Enter Your Search:
Results 1-2 (2)
Go to page number:
Select a Filter Below
Clinical and Developmental Immunology (1)
Human Gene Therapy Methods (1)
Debets, Reno (2)
van Brakel, Mandy (2)
Broertjes, Marieke (1)
Bruggen, Pierre van Der (1)
Coulie, Pierre G. (1)
Drexhage, Joost (1)
Groot-van Ruijven, Corrien M. (1)
Hegmans, Joost (1)
Lambrecht, Bart N. (1)
Lamers, Cor (1)
Lamers, Cor H.J. (1)
Sleijfer, Stefan (1)
Straetemans, Trudy (1)
van Elzakker, Pascal M.M.L. (1)
van Krimpen, Brigitte (1)
van Steenbergen, Sabine (1)
van Steenbergen-Langeveld, Sabine (1)
Year of Publication
T Cell Receptor-Engineered T Cells to Treat Solid Tumors: T Cell Processing Toward Optimal T Cell Fitness
Lamers, Cor H.J.
van Steenbergen-Langeveld, Sabine
Groot-van Ruijven, Corrien M.
van Elzakker, Pascal M.M.L.
van Krimpen, Brigitte
Human Gene Therapy Methods
Therapy with autologous T cells that have been gene-engineered to express chimeric antigen receptors (CAR) or T cell receptors (TCR) provides a feasible and broadly applicable treatment for cancer patients. In a clinical study in advanced renal cell carcinoma (RCC) patients with CAR T cells specific for carbonic anhydrase IX (CAIX), we observed toxicities that (most likely) indicated in vivo function of CAR T cells as well as low T cell persistence and clinical response rates. The latter observations were confirmed by later clinical trials in other solid tumor types and other gene-modified T cells. To improve the efficacy of T cell therapy, we have redefined in vitro conditions to generate T cells with young phenotype, a key correlate with clinical outcome. For their impact on gene-modified T cell phenotype and function, we have tested various anti-CD3/CD28 mAb-based T cell activation and expansion conditions as well as several cytokines prior to and/or after gene transfer using two different receptors: CAIX CAR and MAGE-C2(ALK)/HLA-A2 TCR. In a total set of 16 healthy donors, we observed that T cell activation with soluble anti-CD3/CD28 mAbs in the presence of both IL15 and IL21 prior to TCR gene transfer resulted in enhanced proportions of gene-modified T cells with a preferred in vitro phenotype and better function. T cells generated according to these processing methods demonstrated enhanced binding of pMHC, and an enhanced proportion of CD8+, CD27+, CD62L+, CD45RA+T cells. These new conditions will be translated into a GMP protocol in preparation of a clinical adoptive therapy trial to treat patients with MAGE-C2-positive tumors.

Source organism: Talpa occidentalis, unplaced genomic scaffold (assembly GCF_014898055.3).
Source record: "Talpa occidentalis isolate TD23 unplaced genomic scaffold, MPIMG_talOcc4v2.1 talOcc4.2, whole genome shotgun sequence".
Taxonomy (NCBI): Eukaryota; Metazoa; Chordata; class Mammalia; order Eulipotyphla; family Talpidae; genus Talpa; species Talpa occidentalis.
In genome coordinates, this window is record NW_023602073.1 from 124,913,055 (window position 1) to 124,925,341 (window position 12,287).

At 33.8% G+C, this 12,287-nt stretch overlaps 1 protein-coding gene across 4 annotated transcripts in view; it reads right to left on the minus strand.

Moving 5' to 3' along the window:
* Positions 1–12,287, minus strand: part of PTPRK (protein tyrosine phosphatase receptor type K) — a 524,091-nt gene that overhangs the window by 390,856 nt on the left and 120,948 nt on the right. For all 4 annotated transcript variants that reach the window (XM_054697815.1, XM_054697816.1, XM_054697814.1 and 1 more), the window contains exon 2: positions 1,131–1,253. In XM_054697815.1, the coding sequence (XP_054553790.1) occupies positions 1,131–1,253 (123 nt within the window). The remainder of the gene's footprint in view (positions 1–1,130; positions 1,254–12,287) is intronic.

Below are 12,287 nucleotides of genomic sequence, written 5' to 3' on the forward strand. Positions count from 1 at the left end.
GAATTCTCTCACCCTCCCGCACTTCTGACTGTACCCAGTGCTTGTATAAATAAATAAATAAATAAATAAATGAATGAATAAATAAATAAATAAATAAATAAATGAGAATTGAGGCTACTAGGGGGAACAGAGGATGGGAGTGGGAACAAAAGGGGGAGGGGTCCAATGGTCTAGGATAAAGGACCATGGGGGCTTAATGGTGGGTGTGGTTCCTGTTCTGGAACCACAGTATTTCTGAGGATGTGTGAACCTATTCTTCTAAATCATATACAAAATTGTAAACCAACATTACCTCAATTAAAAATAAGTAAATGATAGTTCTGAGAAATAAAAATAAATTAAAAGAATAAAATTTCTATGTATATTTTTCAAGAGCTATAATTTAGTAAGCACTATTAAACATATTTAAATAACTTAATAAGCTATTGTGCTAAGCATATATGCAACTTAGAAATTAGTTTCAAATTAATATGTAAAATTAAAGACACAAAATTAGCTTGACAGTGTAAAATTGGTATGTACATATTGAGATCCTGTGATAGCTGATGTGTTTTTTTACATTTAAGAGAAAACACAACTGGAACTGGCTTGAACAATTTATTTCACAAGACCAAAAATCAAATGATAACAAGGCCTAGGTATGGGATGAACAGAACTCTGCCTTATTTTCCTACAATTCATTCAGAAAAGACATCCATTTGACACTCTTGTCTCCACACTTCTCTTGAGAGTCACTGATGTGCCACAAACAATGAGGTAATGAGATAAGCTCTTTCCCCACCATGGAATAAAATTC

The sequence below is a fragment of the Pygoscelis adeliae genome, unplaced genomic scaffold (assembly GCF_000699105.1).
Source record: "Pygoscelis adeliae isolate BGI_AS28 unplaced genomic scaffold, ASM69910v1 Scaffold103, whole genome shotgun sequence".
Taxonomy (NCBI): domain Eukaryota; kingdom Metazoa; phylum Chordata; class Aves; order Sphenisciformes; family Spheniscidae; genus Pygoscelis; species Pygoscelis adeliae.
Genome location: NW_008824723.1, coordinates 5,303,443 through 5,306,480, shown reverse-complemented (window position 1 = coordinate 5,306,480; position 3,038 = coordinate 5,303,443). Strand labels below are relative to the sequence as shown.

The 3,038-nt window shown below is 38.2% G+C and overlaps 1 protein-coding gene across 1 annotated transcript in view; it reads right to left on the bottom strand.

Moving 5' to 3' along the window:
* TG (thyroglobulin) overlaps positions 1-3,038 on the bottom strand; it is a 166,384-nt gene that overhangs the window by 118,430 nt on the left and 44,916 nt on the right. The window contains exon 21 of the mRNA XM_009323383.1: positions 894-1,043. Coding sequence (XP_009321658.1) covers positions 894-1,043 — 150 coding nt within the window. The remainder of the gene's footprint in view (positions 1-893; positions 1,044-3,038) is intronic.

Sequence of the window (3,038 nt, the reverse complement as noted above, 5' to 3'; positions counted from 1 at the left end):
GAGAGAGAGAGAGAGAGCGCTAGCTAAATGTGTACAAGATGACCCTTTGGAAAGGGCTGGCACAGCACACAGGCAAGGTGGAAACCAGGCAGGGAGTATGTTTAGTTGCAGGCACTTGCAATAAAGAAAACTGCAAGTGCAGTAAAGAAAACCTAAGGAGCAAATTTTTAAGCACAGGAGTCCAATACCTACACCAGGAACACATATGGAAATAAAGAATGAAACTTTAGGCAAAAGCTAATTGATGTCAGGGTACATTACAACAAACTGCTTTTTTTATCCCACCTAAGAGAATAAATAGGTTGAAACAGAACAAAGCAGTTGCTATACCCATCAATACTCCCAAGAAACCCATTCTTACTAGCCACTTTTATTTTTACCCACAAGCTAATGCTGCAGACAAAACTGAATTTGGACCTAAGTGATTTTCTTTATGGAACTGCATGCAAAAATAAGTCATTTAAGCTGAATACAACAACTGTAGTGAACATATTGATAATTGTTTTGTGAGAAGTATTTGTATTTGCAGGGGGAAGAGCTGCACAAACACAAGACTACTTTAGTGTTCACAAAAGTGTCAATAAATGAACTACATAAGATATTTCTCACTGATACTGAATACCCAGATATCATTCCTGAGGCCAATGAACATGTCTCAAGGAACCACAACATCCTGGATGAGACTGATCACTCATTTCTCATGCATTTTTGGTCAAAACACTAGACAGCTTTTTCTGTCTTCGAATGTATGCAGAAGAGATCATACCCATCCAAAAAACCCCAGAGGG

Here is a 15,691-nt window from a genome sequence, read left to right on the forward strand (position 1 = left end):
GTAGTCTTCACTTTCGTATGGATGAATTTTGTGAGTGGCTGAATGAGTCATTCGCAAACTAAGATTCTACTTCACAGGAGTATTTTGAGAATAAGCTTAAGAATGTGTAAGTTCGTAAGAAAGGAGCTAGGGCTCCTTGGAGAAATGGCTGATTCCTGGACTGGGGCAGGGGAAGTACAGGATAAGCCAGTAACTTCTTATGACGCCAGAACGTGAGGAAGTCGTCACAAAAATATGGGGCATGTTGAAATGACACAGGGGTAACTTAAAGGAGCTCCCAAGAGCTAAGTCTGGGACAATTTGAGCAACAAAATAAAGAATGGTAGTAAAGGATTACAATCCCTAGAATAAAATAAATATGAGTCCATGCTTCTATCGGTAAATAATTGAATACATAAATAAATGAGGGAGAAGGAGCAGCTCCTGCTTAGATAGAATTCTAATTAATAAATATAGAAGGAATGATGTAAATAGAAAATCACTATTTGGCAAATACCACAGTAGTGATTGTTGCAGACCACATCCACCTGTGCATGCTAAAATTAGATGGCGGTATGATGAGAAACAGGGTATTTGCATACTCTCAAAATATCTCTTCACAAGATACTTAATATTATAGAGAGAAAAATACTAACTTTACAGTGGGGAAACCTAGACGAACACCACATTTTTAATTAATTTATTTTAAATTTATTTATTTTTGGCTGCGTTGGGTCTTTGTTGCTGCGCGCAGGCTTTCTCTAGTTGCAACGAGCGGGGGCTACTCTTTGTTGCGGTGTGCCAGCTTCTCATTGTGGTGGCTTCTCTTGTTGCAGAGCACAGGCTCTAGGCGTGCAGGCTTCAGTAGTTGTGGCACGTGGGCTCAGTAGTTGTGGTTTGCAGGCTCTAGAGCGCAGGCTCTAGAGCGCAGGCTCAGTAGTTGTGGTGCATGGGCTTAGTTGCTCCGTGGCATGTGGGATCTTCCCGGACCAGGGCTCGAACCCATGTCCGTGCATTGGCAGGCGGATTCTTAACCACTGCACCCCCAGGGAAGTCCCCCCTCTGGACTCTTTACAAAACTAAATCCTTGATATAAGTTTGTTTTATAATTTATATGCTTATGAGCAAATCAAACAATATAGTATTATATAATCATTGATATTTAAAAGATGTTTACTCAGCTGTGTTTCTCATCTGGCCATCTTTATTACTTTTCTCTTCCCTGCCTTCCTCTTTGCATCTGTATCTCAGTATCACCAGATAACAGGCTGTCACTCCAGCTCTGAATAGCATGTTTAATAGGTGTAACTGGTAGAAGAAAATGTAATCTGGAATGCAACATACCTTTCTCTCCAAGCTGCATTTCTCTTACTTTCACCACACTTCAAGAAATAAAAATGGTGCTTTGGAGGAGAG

TCR Gene Transfer: MAGE-C2/HLA-A2 and MAGE-A3/HLA-DP4 Epitopes as Melanoma-Specific Immune Targets
van Steenbergen, Sabine
Lambrecht, Bart N.
Bruggen, Pierre van Der
Coulie, Pierre G.
Clinical and Developmental Immunology
Adoptive therapy with TCR gene-engineered T cells provides an attractive and feasible treatment option for cancer patients. Further development of TCR gene therapy requires the implementation of T-cell target epitopes that prevent “on-target” reactivity towards healthy tissues and at the same time direct a clinically effective response towards tumor tissues. Candidate epitopes that meet these criteria are MAGE-C2336-344/HLA-A2 (MC2/A2) and MAGE-A3243-258/HLA-DP4 (MA3/DP4). We molecularly characterized TCRαβ genes of an MC2/A2-specific CD8 and MA3/DP4-specific CD4 T-cell clone derived from melanoma patients who responded clinically to MAGE vaccination. We identified MC2/A2 and MA3/DP4-specific TCR-Vα3/Vβ28 and TCR-Vα38/Vβ2 chains and validated these TCRs in vitro upon gene transfer into primary human T cells. The MC2 and MA3 TCR were surface-expressed and mediated CD8 T-cell functions towards melanoma cell lines and CD4 T-cell functions towards dendritic cells, respectively. We intend to start testing these MAGE-specific TCRs in phase I clinical trial.
Results 1-2 (2)
Go to page number:
Remove citation from clipboard
Add citation to clipboard
This will clear all selections from your clipboard. Do you wish proceed?
Clipboard is full! Please remove an item and try again.
PubMed Central Canada is a service of the
Canadian Institutes of Health Research
(CIHR) working in partnership with the National Research Council's
national science library
in cooperation with the
National Center for Biotechnology Information
U.S. National Library of Medicine
(NCBI/NLM). It includes content provided to the
PubMed Central International archive
by participating publishers.